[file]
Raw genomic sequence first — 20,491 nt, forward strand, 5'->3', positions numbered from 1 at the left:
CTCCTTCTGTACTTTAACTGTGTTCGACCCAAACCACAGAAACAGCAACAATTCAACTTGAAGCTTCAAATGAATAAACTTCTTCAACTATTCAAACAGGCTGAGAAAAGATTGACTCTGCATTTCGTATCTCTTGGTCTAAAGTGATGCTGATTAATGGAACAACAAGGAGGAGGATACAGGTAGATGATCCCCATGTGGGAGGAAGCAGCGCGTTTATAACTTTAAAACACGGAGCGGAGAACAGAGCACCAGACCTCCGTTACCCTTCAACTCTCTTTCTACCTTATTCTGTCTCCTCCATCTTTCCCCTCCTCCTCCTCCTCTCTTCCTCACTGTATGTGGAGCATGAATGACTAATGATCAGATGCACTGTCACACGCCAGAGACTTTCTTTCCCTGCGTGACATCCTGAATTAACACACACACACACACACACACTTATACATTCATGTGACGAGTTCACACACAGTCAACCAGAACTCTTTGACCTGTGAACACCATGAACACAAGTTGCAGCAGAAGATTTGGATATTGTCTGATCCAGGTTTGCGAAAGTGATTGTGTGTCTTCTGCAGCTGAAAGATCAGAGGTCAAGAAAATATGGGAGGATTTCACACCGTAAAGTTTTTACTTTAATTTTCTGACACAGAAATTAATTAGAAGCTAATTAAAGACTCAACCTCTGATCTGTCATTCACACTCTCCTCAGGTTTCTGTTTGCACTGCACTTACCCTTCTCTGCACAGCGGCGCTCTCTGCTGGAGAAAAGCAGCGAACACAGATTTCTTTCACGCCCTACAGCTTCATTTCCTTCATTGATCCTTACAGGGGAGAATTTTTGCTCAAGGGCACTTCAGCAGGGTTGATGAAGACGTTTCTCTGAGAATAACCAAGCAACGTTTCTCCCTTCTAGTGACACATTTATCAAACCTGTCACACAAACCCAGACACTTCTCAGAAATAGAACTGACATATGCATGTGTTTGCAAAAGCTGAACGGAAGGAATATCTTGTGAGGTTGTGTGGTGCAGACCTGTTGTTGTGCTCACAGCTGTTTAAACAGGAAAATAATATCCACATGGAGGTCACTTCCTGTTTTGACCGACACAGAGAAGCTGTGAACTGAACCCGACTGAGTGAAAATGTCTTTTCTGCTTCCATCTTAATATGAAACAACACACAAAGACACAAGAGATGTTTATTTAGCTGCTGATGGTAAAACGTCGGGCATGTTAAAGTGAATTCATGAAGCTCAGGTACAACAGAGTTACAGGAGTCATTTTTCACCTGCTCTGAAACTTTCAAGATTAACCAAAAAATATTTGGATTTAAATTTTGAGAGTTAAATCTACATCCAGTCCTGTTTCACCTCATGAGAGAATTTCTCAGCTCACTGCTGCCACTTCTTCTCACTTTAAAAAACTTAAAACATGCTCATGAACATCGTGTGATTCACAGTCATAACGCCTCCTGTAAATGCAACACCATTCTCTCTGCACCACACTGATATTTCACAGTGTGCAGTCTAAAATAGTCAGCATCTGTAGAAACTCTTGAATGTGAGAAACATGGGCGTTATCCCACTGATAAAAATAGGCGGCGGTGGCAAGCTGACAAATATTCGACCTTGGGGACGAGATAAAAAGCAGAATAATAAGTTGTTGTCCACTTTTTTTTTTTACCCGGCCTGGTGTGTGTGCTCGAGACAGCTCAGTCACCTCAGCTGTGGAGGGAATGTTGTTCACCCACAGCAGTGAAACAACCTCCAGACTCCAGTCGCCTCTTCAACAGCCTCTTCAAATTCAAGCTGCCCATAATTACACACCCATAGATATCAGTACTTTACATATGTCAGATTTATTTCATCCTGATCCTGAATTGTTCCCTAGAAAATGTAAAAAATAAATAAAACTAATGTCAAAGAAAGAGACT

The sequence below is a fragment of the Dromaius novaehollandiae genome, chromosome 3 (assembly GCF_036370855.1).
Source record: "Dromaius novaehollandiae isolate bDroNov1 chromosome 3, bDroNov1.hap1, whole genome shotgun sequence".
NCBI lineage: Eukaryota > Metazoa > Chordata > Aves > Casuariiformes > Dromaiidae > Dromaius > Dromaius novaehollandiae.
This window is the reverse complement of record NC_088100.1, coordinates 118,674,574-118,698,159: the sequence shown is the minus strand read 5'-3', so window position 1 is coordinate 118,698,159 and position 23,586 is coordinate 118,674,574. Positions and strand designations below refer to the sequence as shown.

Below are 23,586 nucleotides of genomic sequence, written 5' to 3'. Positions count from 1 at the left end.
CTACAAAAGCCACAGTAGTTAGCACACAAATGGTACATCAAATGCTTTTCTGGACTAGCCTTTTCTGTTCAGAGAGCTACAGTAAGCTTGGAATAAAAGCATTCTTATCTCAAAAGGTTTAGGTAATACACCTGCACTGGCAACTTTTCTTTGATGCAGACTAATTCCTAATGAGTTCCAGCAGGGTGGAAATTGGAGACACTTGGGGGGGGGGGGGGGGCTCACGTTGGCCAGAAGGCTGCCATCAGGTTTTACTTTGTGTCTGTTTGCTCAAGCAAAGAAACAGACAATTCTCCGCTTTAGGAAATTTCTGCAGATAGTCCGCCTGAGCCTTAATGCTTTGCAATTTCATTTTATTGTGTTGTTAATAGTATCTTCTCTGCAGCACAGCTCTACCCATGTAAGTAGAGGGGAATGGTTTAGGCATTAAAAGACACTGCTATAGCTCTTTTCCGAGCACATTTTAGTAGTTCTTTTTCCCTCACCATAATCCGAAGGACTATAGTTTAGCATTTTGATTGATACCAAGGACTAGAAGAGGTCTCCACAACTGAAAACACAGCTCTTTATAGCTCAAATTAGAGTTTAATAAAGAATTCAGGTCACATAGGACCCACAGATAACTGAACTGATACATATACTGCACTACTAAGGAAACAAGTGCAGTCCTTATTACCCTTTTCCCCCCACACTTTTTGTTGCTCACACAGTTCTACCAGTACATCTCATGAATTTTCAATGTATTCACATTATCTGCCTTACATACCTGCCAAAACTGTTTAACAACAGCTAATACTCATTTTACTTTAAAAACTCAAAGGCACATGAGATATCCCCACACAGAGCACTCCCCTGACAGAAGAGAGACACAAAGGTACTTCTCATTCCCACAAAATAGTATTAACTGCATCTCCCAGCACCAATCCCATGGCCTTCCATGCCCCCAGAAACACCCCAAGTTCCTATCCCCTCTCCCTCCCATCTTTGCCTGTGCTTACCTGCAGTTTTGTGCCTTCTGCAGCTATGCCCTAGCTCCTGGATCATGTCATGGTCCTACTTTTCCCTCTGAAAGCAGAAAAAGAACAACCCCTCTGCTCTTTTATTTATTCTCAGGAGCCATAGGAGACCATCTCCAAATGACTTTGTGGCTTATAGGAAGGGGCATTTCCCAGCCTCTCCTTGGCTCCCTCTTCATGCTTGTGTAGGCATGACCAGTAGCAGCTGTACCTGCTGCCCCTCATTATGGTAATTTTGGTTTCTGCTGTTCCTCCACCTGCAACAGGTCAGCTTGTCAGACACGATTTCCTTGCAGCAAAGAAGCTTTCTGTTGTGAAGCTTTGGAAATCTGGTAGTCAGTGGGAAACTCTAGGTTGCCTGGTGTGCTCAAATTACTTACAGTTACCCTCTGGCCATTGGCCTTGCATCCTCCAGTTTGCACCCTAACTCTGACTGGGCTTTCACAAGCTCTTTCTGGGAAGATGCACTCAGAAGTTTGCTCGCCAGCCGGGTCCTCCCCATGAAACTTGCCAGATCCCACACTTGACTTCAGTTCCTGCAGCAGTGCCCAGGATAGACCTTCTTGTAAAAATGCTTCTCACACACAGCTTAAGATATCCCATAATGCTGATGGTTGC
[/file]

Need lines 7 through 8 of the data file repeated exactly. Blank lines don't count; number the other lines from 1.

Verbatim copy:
Below are 23,586 nucleotides of genomic sequence, written 5' to 3'. Positions count from 1 at the left end.
CTACAAAAGCCACAGTAGTTAGCACACAAATGGTACATCAAATGCTTTTCTGGACTAGCCTTTTCTGTTCAGAGAGCTACAGTAAGCTTGGAATAAAAGCATTCTTATCTCAAAAGGTTTAGGTAATACACCTGCACTGGCAACTTTTCTTTGATGCAGACTAATTCCTAATGAGTTCCAGCAGGGTGGAAATTGGAGACACTTGGGGGGGGGGGGGGGGCTCACGTTGGCCAGAAGGCTGCCATCAGGTTTTACTTTGTGTCTGTTTGCTCAAGCAAAGAAACAGACAATTCTCCGCTTTAGGAAATTTCTGCAGATAGTCCGCCTGAGCCTTAATGCTTTGCAATTTCATTTTATTGTGTTGTTAATAGTATCTTCTCTGCAGCACAGCTCTACCCATGTAAGTAGAGGGGAATGGTTTAGGCATTAAAAGACACTGCTATAGCTCTTTTCCGAGCACATTTTAGTAGTTCTTTTTCCCTCACCATAATCCGAAGGACTATAGTTTAGCATTTTGATTGATACCAAGGACTAGAAGAGGTCTCCACAACTGAAAACACAGCTCTTTATAGCTCAAATTAGAGTTTAATAAAGAATTCAGGTCACATAGGACCCACAGATAACTGAACTGATACATATACTGCACTACTAAGGAAACAAGTGCAGTCCTTATTACCCTTTTCCCCCCACACTTTTTGTTGCTCACACAGTTCTACCAGTACATCTCATGAATTTTCAATGTATTCACATTATCTGCCTTACATACCTGCCAAAACTGTTTAACAACAGCTAATACTCATTTTACTTTAAAAACTCAAAGGCACATGAGATATCCCCACACAGAGCACTCCCCTGACAGAAGAGAGACACAAAGGTACTTCTCATTCCCACAAAATAGTATTAACTGCATCTCCCAGCACCAATCCCATGGCCTTCCATGCCCCCAGAAACACCCCAAGTTCCTATCCCCTCTCCCTCCCATCTTTGCCTGTGCTTACCTGCAGTTTTGTGCCTTCTGCAGCTATGCCCTAGCTCCTGGATCATGTCATGGTCCTACTTTTCCCTCTGAAAGCAGAAAAAGAACAACCCCTCTGCTCTTTTATTTATTCTCAGGAGCCATAGGAGACCATCTCCAAATGACTTTGTGGCTTATAGGAAGGGGCATTTCCCAGCCTCTCCTTGGCTCCCTCTTCATGCTTGTGTAGGCATGACCAGTAGCAGCTGTACCTGCTGCCCCTCATTATGGTAATTTTGGTTTCTGCTGTTCCTCCACCTGCAACAGGTCAGCTTGTCAGACACGATTTCCTTGCAGCAAAGAAGCTTTCTGTTGTGAAGCTTTGGAAATCTGGTAGTCAGTGGGAAACTCTAGGTTGCCTGGTGTGCTCAAATTACTTACAGTTACCCTCTGGCCATTGGCCTTGCATCCTCCAGTTTGCACCCTAACTCTGACTGGGCTTTCACAAGCTCTTTCTGGGAAGATGCACTCAGAAGTTTGCTCGCCAGCCGGGTCCTCCCCATGAAACTTGCCAGATCCCACACTTGACTTCAGTTCCTGCAGCAGTGCCCAGGATAGACCTTCTTGTAAAAATGCTTCTCACACACAGCTTAAGATATCCCATAATGCTGATGGTTGC